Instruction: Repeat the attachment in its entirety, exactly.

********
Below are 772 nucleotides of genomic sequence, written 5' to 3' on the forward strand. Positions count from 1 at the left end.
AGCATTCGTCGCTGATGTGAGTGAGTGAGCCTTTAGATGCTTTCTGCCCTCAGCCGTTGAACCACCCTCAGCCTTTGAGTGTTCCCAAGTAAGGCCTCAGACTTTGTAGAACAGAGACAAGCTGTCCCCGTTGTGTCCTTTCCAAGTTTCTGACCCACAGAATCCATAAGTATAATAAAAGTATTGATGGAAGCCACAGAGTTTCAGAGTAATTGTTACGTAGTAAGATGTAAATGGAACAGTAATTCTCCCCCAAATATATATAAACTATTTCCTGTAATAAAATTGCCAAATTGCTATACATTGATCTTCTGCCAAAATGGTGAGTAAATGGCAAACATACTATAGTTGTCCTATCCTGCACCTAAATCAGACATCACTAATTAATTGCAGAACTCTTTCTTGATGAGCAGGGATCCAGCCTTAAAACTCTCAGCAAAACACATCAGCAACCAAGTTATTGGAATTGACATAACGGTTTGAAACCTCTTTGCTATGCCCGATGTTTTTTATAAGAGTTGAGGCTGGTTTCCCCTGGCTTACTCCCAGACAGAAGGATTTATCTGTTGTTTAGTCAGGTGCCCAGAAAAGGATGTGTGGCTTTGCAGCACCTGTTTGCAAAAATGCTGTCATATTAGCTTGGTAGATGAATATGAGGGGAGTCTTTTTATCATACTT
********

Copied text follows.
Below are 772 nucleotides of genomic sequence, written 5' to 3' on the forward strand. Positions count from 1 at the left end.
AGCATTCGTCGCTGATGTGAGTGAGTGAGCCTTTAGATGCTTTCTGCCCTCAGCCGTTGAACCACCCTCAGCCTTTGAGTGTTCCCAAGTAAGGCCTCAGACTTTGTAGAACAGAGACAAGCTGTCCCCGTTGTGTCCTTTCCAAGTTTCTGACCCACAGAATCCATAAGTATAATAAAAGTATTGATGGAAGCCACAGAGTTTCAGAGTAATTGTTACGTAGTAAGATGTAAATGGAACAGTAATTCTCCCCCAAATATATATAAACTATTTCCTGTAATAAAATTGCCAAATTGCTATACATTGATCTTCTGCCAAAATGGTGAGTAAATGGCAAACATACTATAGTTGTCCTATCCTGCACCTAAATCAGACATCACTAATTAATTGCAGAACTCTTTCTTGATGAGCAGGGATCCAGCCTTAAAACTCTCAGCAAAACACATCAGCAACCAAGTTATTGGAATTGACATAACGGTTTGAAACCTCTTTGCTATGCCCGATGTTTTTTATAAGAGTTGAGGCTGGTTTCCCCTGGCTTACTCCCAGACAGAAGGATTTATCTGTTGTTTAGTCAGGTGCCCAGAAAAGGATGTGTGGCTTTGCAGCACCTGTTTGCAAAAATGCTGTCATATTAGCTTGGTAGATGAATATGAGGGGAGTCTTTTTATCATACTT